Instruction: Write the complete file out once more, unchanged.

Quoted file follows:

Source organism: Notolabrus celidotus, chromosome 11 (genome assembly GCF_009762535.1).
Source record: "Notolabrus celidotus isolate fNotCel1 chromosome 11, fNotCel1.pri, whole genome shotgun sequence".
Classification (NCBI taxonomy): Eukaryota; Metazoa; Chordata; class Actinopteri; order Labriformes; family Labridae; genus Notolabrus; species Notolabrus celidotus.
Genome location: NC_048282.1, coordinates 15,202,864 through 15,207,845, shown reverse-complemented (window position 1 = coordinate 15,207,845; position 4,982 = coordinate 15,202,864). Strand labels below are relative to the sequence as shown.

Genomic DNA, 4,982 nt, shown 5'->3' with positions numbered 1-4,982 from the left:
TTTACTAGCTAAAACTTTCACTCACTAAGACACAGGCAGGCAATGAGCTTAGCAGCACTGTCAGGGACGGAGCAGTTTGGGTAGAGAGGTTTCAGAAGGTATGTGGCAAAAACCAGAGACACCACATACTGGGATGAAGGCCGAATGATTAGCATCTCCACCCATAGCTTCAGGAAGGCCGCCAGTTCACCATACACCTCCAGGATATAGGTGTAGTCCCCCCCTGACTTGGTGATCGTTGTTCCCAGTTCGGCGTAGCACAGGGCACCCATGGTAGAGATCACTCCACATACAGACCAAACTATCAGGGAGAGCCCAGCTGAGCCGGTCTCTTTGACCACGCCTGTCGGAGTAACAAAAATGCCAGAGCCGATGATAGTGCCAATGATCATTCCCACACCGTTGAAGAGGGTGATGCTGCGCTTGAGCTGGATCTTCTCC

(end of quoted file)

Source organism: Notolabrus celidotus, chromosome 11 (genome assembly GCF_009762535.1).
Source record: "Notolabrus celidotus isolate fNotCel1 chromosome 11, fNotCel1.pri, whole genome shotgun sequence".
Classification (NCBI taxonomy): Eukaryota; Metazoa; Chordata; class Actinopteri; order Labriformes; family Labridae; genus Notolabrus; species Notolabrus celidotus.
Genome location: NC_048282.1, coordinates 15,202,864 through 15,207,845, shown reverse-complemented (window position 1 = coordinate 15,207,845; position 4,982 = coordinate 15,202,864). Strand labels below are relative to the sequence as shown.

Genomic DNA, 4,982 nt, shown 5'->3' with positions numbered 1-4,982 from the left:
TTTACTAGCTAAAACTTTCACTCACTAAGACACAGGCAGGCAATGAGCTTAGCAGCACTGTCAGGGACGGAGCAGTTTGGGTAGAGAGGTTTCAGAAGGTATGTGGCAAAAACCAGAGACACCACATACTGGGATGAAGGCCGAATGATTAGCATCTCCACCCATAGCTTCAGGAAGGCCGCCAGTTCACCATACACCTCCAGGATATAGGTGTAGTCCCCCCCTGACTTGGTGATCGTTGTTCCCAGTTCGGCGTAGCACAGGGCACCCATGGTAGAGATCACTCCACATACAGACCAAACTATCAGGGAGAGCCCAGCTGAGCCGGTCTCTTTGACCACGCCTGTCGGAGTAACAAAAATGCCAGAGCCGATGATAGTGCCAATGATCATTCCCACACCGTTGAAGAGGGTGATGCTGCGCTTGAGCTGGATCTTCTCC